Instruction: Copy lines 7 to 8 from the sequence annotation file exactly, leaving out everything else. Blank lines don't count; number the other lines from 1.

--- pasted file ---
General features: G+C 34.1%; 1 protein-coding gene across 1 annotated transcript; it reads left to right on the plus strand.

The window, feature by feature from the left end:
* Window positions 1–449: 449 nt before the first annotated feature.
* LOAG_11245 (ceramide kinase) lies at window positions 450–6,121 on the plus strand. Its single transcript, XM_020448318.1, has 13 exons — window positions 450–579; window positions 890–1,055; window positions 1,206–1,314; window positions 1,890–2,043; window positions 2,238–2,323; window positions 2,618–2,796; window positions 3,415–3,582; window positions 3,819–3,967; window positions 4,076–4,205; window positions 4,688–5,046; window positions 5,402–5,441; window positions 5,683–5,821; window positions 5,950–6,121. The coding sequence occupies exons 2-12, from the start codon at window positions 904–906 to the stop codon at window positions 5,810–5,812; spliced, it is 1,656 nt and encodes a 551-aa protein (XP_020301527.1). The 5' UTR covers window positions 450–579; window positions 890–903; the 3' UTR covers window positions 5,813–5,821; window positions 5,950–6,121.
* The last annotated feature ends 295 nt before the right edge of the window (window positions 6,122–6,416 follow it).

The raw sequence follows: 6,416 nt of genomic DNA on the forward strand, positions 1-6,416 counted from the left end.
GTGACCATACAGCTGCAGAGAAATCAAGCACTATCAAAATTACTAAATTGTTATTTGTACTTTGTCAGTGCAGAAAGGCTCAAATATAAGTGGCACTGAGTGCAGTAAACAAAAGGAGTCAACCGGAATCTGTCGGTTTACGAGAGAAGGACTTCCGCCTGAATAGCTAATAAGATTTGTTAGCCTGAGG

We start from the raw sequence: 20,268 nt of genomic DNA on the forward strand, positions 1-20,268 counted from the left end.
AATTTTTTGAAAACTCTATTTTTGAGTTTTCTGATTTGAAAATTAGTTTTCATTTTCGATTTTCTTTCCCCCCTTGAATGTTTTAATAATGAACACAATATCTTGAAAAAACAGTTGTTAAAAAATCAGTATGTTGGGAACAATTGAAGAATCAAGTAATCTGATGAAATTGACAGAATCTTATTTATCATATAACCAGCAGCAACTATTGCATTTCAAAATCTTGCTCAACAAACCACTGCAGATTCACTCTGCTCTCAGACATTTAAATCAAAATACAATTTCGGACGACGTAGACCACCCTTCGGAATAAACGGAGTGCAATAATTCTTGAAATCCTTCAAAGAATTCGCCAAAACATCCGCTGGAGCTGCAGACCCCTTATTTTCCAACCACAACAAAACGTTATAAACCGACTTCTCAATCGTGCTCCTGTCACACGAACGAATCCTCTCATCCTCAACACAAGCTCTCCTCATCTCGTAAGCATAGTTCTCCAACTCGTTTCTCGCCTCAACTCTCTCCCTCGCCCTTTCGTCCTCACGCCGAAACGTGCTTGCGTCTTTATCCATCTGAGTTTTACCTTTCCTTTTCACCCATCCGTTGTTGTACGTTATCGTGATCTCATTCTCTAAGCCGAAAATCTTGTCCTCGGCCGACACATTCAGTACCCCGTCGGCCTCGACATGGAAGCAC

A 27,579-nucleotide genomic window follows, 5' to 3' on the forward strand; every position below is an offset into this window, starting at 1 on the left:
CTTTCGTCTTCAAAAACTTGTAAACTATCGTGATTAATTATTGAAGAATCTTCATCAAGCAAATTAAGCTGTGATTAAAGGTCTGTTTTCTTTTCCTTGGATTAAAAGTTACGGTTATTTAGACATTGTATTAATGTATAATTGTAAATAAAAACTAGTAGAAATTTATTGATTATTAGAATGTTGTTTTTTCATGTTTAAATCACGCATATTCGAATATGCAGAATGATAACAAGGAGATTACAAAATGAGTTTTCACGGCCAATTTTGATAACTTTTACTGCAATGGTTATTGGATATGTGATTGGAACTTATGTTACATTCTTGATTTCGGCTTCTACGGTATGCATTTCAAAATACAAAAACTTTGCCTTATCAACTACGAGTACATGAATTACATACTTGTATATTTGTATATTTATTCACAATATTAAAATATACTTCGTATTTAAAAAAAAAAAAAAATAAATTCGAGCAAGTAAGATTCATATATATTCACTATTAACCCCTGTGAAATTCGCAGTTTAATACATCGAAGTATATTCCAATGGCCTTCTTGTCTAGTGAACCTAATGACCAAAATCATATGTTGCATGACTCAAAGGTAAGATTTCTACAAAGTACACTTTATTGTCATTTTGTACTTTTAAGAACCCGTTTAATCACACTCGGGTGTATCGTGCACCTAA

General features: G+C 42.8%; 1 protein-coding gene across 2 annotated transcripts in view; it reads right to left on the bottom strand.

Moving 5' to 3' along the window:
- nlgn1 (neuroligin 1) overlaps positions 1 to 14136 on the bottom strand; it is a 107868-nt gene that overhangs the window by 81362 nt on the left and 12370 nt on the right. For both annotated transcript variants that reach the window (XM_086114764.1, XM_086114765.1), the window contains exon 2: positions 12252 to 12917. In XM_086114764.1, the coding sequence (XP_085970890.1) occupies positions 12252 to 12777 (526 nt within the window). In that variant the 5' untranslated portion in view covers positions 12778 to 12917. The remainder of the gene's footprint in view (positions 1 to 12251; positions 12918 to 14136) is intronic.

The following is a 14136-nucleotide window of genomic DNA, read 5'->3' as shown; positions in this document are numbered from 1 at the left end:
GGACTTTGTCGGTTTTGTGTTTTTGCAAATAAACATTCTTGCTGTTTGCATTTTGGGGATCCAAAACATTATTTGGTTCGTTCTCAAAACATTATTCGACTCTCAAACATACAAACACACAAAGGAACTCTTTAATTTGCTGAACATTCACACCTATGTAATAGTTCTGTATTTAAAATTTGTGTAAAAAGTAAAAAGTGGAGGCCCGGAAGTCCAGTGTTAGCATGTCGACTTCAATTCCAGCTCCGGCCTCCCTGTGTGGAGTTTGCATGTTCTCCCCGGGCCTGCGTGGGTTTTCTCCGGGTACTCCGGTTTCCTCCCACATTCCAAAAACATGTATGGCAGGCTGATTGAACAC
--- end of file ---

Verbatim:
GTGACCATACAGCTGCAGAGAAATCAAGCACTATCAAAATTACTAAATTGTTATTTGTACTTTGTCAGTGCAGAAAGGCTCAAATATAAGTGGCACTGAGTGCAGTAAACAAAAGGAGTCAACCGGAATCTGTCGGTTTACGAGAGAAGGACTTCCGCCTGAATAGCTAATAAGATTTGTTAGCCTGAGG

We start from the raw sequence: 20,268 nt of genomic DNA on the forward strand, positions 1-20,268 counted from the left end.